Positive Pivotal Study Results with Ocrelizumab for Two Forms of Multiple Sclerosis

OCTOBER 09, 2015
Caitlyn Fitzpatrick
A pair of phase III studies revealed positive efficacy and safety outcomes for ocrelizumab, and this could be a game-changer for patients with multiple sclerosis (MS).

It’s believed that B cells influence the biology of MS in multiple ways. Ocrelizumab works by selectively depleting CD20+ (transmembrane protein) B cells without harming immunity provided by plasma cells. Stephen L. Hauser, MD, from the University of California, spoke about the “pivotal trial data” at the 31st Congress of the European Committee for Treatment and Research in Multiple Sclerosis (ECTRIMS 2015) in Barcelona, Spain.

OPERA I and II were identical, double-blind studies which included 821 and 835 patients, respectively, with relapsing forms of MS. All patients were ages 18 to 55, had an Expanded Disability Status Scale (EDSS) score of 0 to 5.5 at baseline, and at least two documented clinical attacks within the previous two years or one within one year before screening. Other notable factors were that 66% of the patients in both studies were female and the average duration since initial symptom onset was 6.48 years – with the average MS diagnosis being 3.77 years.

The patients were assigned either ocrelizumab 600 mg through intravenous infusion every 24 weeks or interferon (IFN)-β-1a 44 µg subcutaneously three times per week for 96 weeks – both considered “high dose.” If patients completed the trial, they had the option to enter an open-label extension trial to continue treatment.

“I would say first that adherence to treatment was good,” Hauser explained during the presentation. “Remarkably, more than 95% of patients opted for the open-label trial.”

Ocrelizumab proved to have a highly statistically significant effect on confirmed disability progression (CDP) at 12 and 24 weeks. It cut the risk of CDP by 40%. Further observation revealed a dramatic reduction in both glial activation and T1 lesions, which were consistent and sustained results in both trials.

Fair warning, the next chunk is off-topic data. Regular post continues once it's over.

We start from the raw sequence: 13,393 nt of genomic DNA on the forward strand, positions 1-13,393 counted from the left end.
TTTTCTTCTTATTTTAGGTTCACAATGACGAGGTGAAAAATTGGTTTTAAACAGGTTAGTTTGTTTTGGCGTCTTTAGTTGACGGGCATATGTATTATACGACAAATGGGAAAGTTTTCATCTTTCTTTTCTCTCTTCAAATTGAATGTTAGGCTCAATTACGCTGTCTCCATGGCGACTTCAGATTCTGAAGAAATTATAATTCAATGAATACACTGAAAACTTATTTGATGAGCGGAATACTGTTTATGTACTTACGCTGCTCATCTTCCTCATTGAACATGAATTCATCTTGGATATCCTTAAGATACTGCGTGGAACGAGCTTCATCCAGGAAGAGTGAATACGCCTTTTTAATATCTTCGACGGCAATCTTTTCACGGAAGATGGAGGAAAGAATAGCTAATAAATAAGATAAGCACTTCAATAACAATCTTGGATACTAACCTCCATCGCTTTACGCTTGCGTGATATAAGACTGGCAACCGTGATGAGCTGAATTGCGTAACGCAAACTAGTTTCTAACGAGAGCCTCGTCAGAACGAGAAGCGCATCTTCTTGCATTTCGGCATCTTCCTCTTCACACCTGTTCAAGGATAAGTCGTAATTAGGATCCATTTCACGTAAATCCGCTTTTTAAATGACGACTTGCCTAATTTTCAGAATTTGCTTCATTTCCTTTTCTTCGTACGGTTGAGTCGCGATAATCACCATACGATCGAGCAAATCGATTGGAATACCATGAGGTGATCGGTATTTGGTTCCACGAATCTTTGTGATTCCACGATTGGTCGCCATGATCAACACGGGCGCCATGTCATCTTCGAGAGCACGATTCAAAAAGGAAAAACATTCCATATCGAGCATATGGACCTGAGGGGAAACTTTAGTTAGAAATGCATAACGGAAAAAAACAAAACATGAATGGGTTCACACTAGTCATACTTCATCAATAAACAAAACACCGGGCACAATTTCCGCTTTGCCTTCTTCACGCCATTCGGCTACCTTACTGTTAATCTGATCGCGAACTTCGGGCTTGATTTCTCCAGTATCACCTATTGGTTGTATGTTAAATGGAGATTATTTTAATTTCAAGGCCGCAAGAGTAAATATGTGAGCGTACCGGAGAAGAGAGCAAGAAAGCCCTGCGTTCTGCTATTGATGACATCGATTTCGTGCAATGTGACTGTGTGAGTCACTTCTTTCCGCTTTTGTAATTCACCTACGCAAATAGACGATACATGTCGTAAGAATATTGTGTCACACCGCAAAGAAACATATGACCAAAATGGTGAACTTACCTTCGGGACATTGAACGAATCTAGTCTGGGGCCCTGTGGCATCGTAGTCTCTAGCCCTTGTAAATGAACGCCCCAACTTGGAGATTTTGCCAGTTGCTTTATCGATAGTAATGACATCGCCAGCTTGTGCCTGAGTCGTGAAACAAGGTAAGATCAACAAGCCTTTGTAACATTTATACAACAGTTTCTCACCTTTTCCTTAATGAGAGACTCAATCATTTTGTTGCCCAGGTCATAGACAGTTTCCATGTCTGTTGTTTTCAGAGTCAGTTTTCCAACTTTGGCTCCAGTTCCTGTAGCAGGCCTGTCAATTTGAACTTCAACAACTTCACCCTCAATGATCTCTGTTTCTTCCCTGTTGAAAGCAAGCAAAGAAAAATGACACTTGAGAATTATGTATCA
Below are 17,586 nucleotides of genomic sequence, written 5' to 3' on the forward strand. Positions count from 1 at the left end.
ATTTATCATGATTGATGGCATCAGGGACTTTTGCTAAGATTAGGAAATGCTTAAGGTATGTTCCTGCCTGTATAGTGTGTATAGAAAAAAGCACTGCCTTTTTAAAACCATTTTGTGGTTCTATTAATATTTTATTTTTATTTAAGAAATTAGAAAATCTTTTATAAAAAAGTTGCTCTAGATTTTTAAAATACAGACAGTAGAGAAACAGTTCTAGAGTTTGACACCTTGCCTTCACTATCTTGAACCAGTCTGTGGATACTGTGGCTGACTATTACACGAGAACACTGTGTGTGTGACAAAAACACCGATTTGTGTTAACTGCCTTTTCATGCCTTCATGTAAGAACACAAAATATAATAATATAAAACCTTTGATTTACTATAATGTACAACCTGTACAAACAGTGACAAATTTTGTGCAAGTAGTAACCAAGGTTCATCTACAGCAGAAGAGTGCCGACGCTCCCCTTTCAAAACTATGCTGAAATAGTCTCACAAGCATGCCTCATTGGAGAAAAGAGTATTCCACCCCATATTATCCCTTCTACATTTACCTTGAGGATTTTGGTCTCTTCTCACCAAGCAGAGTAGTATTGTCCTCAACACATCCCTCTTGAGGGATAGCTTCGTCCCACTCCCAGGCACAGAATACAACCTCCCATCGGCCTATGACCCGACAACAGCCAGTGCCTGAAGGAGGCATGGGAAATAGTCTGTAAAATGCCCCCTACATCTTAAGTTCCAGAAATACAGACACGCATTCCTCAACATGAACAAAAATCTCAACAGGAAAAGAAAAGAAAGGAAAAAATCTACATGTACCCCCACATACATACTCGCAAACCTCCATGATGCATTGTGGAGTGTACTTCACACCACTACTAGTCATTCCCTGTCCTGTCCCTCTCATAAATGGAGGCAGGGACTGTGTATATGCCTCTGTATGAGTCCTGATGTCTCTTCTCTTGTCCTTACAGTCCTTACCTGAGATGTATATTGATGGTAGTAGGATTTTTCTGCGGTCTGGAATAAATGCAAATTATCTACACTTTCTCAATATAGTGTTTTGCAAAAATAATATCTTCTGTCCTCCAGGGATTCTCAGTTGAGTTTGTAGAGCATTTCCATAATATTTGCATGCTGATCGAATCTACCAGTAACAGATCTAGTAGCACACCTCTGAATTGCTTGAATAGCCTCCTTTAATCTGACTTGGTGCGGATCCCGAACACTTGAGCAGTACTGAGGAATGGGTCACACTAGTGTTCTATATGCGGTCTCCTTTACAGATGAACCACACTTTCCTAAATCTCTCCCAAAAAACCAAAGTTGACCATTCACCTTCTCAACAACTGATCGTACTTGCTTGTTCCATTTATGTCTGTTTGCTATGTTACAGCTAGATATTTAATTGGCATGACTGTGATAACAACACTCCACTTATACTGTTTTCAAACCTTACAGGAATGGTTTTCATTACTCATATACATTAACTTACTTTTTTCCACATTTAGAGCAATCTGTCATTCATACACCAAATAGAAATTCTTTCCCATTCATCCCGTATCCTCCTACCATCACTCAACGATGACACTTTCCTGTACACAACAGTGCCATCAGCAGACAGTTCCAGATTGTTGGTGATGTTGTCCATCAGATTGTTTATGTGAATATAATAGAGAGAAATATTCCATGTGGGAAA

When compared to IFN, the ocrelizumab group had 77% lower T2 lesions in OPERA I, with similar results in OPERA II. Hauser noted that while the reduction in new and enlarged T2 lesions was significant, the outcomes were incomplete. In addition, there was an average relapse rate in both studies of 1.56. Nevertheless, ocrelizumab showed significant, independent effects on risk cut in these areas.

One of the exploratory endpoints explored brain volume loss. In OPERA I, ocrelizumab was able to reduce the process by 23.5% and in OPERA II by 23.8%.

More than half of the patients had events during the trials, which Hauser claimed was not surprising. Many of them can be attributed to new or enlarged T2 lesions prior to the 24-week point of the studies.

Ocrelizumab and IFN showed a similar safety profile and there were low levels of serious adverse effects in both groups. Serious infections occurred in 1.3% on ocrelizumab and 2.9% on INF.

“As you might expect, there were more infusion reactions in the ocrelizumab group,” Hauser said. Most of the infusion-related reactions were mild to moderate in severity and occurred after the first dose.

“In conclusion, in both OPERA I and OPERA II, ocrelizumab was effective in relaxing MS,” Hauser wrapped up. The findings suggest that CD20+ B cells are a good target for MS treatment.

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